Glasgow City Council has been fined after an accident resulted in the death of a pensioner.
Malcolm McCullough died after he was hit by a reversing refuse vehicle in the city centre in August 2012. The 71-year-old suffered severe chest and pelvic injuries in the accident and the council was subsequently brought to Court over serious safety failings.
Despite the fact a system was in place that saw workers trained on the dangers associated with reversing, the two workers involved in the accident were found to be agency staff and had not yet attended the training session.
This meant that there was no reversing assistant, whose role is to stand outside the vehicle and guide the driver in situations where reversing manoeuvres cannot be avoided.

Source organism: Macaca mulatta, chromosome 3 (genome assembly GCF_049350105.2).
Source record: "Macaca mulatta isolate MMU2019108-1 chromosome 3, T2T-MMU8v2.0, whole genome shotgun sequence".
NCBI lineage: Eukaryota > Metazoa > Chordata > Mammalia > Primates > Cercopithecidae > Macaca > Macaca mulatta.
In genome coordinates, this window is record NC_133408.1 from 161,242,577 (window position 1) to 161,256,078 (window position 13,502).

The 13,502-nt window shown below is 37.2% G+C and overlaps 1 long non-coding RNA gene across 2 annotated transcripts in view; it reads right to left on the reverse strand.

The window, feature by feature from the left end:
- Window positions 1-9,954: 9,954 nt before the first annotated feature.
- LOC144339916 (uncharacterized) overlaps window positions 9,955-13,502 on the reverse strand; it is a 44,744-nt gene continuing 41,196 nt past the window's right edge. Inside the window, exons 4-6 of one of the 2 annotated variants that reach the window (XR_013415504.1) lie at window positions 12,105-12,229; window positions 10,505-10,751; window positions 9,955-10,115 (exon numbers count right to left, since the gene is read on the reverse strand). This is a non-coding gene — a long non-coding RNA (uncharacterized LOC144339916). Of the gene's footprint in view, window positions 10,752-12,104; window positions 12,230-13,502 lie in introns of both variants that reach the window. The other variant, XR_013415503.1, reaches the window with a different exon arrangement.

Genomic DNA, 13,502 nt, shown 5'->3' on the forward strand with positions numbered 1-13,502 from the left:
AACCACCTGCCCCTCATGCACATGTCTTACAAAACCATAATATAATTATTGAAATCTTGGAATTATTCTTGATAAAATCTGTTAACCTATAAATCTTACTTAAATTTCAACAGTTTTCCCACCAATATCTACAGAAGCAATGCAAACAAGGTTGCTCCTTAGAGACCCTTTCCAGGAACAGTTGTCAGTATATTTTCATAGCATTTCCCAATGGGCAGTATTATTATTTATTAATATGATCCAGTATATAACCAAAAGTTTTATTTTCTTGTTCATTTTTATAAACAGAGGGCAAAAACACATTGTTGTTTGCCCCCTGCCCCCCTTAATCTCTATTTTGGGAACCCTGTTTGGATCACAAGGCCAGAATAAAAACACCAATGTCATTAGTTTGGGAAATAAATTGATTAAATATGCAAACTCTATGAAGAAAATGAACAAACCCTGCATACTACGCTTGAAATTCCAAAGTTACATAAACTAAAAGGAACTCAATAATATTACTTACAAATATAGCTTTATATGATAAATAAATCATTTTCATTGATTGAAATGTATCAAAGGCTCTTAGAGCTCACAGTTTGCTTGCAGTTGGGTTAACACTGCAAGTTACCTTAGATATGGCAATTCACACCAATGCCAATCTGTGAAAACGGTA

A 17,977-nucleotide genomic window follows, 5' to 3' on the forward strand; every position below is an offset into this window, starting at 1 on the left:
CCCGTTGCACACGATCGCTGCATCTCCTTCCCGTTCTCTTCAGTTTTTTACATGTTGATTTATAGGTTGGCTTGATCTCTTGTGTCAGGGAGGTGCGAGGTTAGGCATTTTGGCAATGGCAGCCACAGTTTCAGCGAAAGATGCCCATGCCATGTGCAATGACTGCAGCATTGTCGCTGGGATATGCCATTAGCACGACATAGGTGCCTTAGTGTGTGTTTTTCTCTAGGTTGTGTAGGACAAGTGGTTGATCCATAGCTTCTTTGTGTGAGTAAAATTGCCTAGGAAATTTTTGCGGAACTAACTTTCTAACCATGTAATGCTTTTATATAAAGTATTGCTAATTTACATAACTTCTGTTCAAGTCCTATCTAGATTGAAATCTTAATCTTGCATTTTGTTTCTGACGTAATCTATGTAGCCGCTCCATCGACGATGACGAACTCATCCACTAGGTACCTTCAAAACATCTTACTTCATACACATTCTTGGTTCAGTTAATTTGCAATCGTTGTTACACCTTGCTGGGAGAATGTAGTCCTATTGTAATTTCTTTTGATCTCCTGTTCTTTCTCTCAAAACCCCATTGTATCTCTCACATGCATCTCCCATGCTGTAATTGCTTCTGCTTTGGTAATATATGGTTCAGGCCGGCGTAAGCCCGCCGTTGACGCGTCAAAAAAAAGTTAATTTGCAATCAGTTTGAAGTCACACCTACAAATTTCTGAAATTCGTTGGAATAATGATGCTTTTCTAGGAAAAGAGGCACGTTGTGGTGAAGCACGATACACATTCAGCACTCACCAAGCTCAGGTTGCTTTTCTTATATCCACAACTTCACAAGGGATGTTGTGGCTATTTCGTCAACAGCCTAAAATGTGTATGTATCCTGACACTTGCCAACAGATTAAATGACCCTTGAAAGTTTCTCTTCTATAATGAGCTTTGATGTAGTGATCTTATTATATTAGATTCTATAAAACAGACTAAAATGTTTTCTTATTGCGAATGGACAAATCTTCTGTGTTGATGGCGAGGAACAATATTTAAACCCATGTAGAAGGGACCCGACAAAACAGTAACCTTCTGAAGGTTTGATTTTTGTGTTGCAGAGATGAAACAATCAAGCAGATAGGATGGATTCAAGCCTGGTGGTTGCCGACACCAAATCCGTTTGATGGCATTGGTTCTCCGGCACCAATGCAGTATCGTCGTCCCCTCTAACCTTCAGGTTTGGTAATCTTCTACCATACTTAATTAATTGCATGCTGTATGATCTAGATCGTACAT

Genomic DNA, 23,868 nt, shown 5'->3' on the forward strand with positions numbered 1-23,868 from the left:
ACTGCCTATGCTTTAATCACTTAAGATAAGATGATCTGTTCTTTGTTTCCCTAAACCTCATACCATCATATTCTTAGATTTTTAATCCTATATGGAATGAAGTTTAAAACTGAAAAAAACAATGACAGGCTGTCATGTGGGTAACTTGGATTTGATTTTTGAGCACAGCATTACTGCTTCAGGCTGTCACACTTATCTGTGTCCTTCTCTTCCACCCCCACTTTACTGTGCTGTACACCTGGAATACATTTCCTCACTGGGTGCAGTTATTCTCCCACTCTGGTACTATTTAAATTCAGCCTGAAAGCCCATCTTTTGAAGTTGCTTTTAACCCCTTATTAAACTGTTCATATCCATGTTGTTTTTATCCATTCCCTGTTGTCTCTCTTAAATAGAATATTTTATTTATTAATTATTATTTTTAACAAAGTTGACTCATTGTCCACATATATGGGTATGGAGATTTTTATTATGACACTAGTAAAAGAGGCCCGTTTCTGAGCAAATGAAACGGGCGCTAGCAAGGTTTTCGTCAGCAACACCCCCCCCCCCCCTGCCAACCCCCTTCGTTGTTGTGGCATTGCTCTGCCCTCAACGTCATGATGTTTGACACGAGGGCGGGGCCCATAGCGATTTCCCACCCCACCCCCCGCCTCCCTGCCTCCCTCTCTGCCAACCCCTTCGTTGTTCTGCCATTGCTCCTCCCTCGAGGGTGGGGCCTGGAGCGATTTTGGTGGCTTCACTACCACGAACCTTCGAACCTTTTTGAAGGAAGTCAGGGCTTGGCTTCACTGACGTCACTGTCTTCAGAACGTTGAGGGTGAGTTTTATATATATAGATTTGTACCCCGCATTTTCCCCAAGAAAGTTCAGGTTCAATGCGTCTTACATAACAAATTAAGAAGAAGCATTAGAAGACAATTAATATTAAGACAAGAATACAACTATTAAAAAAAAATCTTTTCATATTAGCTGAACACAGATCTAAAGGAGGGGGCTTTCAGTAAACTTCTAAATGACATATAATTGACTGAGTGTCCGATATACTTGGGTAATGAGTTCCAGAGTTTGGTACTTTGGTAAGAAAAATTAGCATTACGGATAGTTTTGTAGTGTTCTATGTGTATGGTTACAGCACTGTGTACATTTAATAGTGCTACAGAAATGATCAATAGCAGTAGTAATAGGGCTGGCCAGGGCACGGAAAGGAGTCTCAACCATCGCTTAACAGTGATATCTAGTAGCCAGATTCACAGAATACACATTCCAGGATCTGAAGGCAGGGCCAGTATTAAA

After Mr McCullough was trapped underneath the vehicle, the truck driver continued to reverse as he did not realise, and the man was dragged some way along the road.
According to a Health and Safety Executive (HSE) work accident investigation, the warning beacon and siren were working correctly on the vehicle. However, there was a 2.2-metre blind spot that was not covered by the CCTV camera or wing mirrors.
HSE inspector Eve Macready said the use of a reversing assistant would have prevented the accident from taking place.
"Reversing vehicles poses one of the biggest hazards in the refuse collection industry and there is plenty of guidance available on how to reduce the risks," she added.
"The fact that the driver and his colleague had not been trained meant they did not have the skills necessary and were not fully aware of the need to use a reversing assistant."
Glasgow City Council pleaded guilty to breaching Section 3(1) of the Health and Safety at Work etc Act 1974 and was fined £20,000.
According to the HSE, drivers should try to avoid reversing wherever possible because of the risks associated with the manoeuvre.
By Francesca Witney